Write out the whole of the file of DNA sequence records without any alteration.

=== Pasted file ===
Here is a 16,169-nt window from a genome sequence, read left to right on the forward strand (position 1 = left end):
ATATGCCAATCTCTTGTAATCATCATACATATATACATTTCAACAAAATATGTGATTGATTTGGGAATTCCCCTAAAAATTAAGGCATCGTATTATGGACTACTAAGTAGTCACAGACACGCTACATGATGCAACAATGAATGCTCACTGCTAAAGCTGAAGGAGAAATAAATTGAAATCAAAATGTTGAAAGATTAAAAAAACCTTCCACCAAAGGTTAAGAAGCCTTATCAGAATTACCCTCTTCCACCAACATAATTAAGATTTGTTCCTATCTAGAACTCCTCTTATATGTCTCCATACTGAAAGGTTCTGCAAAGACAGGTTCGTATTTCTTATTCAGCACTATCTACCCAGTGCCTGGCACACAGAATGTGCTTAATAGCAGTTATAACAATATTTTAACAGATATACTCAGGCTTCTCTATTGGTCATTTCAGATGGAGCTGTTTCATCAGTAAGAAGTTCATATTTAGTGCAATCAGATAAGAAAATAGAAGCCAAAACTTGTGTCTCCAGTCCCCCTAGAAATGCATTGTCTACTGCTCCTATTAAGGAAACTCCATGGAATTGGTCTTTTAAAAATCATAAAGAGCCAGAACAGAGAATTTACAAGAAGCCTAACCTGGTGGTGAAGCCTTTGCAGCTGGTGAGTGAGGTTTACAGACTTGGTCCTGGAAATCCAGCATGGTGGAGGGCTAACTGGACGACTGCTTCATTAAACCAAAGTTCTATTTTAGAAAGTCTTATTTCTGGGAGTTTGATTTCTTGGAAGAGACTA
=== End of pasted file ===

Here is a 16,169-nt window from a genome sequence, read left to right on the forward strand (position 1 = left end):
ATATGCCAATCTCTTGTAATCATCATACATATATACATTTCAACAAAATATGTGATTGATTTGGGAATTCCCCTAAAAATTAAGGCATCGTATTATGGACTACTAAGTAGTCACAGACACGCTACATGATGCAACAATGAATGCTCACTGCTAAAGCTGAAGGAGAAATAAATTGAAATCAAAATGTTGAAAGATTAAAAAAACCTTCCACCAAAGGTTAAGAAGCCTTATCAGAATTACCCTCTTCCACCAACATAATTAAGATTTGTTCCTATCTAGAACTCCTCTTATATGTCTCCATACTGAAAGGTTCTGCAAAGACAGGTTCGTATTTCTTATTCAGCACTATCTACCCAGTGCCTGGCACACAGAATGTGCTTAATAGCAGTTATAACAATATTTTAACAGATATACTCAGGCTTCTCTATTGGTCATTTCAGATGGAGCTGTTTCATCAGTAAGAAGTTCATATTTAGTGCAATCAGATAAGAAAATAGAAGCCAAAACTTGTGTCTCCAGTCCCCCTAGAAATGCATTGTCTACTGCTCCTATTAAGGAAACTCCATGGAATTGGTCTTTTAAAAATCATAAAGAGCCAGAACAGAGAATTTACAAGAAGCCTAACCTGGTGGTGAAGCCTTTGCAGCTGGTGAGTGAGGTTTACAGACTTGGTCCTGGAAATCCAGCATGGTGGAGGGCTAACTGGACGACTGCTTCATTAAACCAAAGTTCTATTTTAGAAAGTCTTATTTCTGGGAGTTTGATTTCTTGGAAGAGACTA